Patricia was helped back to her seat as family and friends lined up to share a memory about Tony. Comforting arms surrounded her as she sat in a daze listening to all the words, such beautiful past tense words that held no hope of a future for her and Tony. She tried not to think too hard about the content and the meaning of those letters that were being strung together.  They only meant one thing to her.  He was dead. She had lost the lid to her pot.

When the last prayer had been offered the pastor asked those who wanted to, to file past the open casket to say a final good-bye.  The funeral director had propped the split lid of the casket open and Tony was there, in front of her, with his head unmoving and cushioned by the finest silk embroidery in the interior of the Royal Casket: her King.

The increasing heat of the church after the extended service aligned with the short tempers of the impatient people who started pushing and raising their voices to get in line to view the casket. ‘Brethren,’ Elder Bennett spoke gently into the PA system, ‘please remember Tony’s family is still here in the sanctuary. Please wait patiently to pay your last respects.’ Five minutes later the lead Elder returned to the microphone, ‘The funeral director has informed me that we will have to close the casket now as time is getting on. However, those of you who have not said a personal ‘goodbye’ here in the church may do so at the cemetery.’ Despite his words nobody left the long line of viewers, so he continued hopefully, ‘Thank you for your co-operation in this matter. If you could now make your way to the car park and prepare to attend the burial, the deacons situated on the doors will give you full directions. Thank you.’

It was after 4:30 p.m. before the main congregation started to leave the church.  Most people wanted to catch up with friends they had not seen for months or years and in doing so they blocked the doors and exits as they greeted each other with a hug, a laugh or a friendly pinch or slap on the back.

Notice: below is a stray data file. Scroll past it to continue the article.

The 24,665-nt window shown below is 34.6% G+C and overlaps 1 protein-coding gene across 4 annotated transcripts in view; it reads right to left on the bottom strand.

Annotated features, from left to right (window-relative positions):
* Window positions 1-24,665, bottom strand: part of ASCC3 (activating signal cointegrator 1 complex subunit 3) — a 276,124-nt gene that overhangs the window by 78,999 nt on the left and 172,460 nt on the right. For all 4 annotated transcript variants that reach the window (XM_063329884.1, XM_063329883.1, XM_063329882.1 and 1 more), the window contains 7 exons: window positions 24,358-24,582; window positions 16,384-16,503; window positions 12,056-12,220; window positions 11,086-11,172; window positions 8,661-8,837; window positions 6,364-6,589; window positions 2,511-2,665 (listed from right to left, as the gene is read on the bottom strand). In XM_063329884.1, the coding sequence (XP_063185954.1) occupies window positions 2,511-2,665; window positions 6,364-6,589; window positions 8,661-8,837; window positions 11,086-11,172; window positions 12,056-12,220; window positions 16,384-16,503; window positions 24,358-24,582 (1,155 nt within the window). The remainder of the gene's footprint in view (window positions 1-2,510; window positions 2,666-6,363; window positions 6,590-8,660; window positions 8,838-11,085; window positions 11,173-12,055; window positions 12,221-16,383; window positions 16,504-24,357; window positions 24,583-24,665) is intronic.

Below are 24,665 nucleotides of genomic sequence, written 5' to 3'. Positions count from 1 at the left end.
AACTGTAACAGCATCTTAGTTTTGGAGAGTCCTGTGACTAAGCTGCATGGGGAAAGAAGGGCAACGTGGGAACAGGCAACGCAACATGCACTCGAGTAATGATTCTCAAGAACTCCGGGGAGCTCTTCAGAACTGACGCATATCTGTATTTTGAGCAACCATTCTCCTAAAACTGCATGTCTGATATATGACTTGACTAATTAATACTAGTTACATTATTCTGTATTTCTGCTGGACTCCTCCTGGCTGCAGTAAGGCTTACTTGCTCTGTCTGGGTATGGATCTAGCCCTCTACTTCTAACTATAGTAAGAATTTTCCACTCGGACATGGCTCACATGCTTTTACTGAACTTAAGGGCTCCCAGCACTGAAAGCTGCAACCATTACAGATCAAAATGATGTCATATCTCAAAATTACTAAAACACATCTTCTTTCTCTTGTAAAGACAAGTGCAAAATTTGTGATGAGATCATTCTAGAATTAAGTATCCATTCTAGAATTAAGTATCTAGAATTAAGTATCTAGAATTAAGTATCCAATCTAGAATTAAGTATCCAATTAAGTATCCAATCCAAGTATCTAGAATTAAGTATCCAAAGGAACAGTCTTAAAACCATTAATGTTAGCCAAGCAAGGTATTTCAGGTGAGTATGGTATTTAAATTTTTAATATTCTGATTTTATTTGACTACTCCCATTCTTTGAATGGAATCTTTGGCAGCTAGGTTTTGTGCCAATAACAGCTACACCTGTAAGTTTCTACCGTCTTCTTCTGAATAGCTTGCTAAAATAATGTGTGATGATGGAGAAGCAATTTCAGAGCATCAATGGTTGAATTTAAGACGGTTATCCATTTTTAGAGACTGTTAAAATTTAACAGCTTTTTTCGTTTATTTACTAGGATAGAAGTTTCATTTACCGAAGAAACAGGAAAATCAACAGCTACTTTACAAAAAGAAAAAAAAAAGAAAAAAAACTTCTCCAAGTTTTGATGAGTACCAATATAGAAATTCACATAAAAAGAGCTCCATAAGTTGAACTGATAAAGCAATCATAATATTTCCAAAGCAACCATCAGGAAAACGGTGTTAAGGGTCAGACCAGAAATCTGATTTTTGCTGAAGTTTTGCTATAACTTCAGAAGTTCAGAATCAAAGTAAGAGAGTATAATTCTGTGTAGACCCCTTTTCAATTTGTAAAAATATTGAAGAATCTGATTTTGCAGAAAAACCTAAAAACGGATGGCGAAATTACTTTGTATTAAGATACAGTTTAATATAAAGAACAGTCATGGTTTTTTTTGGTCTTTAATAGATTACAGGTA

As the people spilled into the street outside the church they surrounded the two black horses with long feathered plumes that were standing in front of the highly polished wooden and etched glass hearse; the horses were waiting patiently for their load. The hearse driver, in his sombre black hat and tails, stood next to the blinkered but increasingly restless horse nearest the kerb and tried to calm it down as the volume of the people finally released from the belly of the church increased. Both of the horses started to move around nervously in the car-lined street as old friends and relatives called out to each other across the crowds. Death connected them all, and there were no awkward silences that habitually arise when new strangers meet.

‘Ah yu dat?!’

‘Bwoy, ah lang time mi nuh see yu!’

‘Mek wi nock sum domino later, yu hear?’

‘Is Aunty here?’

‘How you doing, Smithy?’

‘Come here let me squeeze you …’

‘You look well!’

‘I’ve missed you.’

‘That’s never Junior, is it? He’s so big!’

‘I’ve been away for far too long.’

‘We must keep in touch more.’

‘Poor Patricia … and the children.’

‘It’s just so sad.’

‘Save me a place at the graveside.’

‘Mi soon come.’

‘Hey, Sully. You have room in your car me can kotch?’

‘Have you got a drink? I’m parched. Not water, the hard stuff.’

‘Come, come with me. I need to talk to you.’

‘How are you? I’ve missed you.’

‘I really can’t deal with this today …’

‘Do you have directions to the burying ground?’

‘Follow me, man. Follow me. That’s my whip there. Me and the boys’re gonna chip soon.’

‘D’yu have a light?’

‘That stuff will kill you … sorry. Bad timing. You know what I mean.’

‘Have you spoken to her yet?’

‘Gurrrrrl! You look fierce!’

‘I try. Even on days like this.’

‘You’re rocking black. Is that insensitive?’

‘Carol, I’ve run out of tissues. Is that shop still around the corner?’

‘Pat looks so mashed!’

‘Wait for me. I’ll be back in a minute. I’ve got to catch John before he disappears again.’

Just outside the church building was the starting block where old rifts were healed, but new ones had already replaced them by the end of the evening. Later in the hall where the wake was held, unwise love affairs were started in desperation to avoid the seeping grief. Although everyone tried to ignore it, the emotional balance of all of them was in turmoil for the whole day.

The children who had been allowed to attend the funeral, not Tony and Patricia’s children – they had no choice – the other children who were released to run free for a few minutes gravitated towards the large horses that stood out to them as an unusual sight for the grey urban street. The happiness of the children had not been stunted by either age or a sense of occasion. They wanted to touch and ride the horses. The hearse driver gently dissuaded them.

‘They’re working right now. Sorry. They’re not horses for riding, just for pulling the … carriage.’

‘Can I touch him?’

‘Can I feed him?’

‘He’s not hungry. He had his meal this morning. Thank you though. That’s a kind thought.’

John Stephens eventually had to ask the people to keep back from the horses when the coffin was exiting the church. For a moment they appeared to listen politely and then, turning their attention back to their previous focus point, they did whatever they wanted to. This was the way they always behaved at any funeral – for them it was a time to learn new facts about the deceased and a time to be self-centred because they were still alive in the midst of death.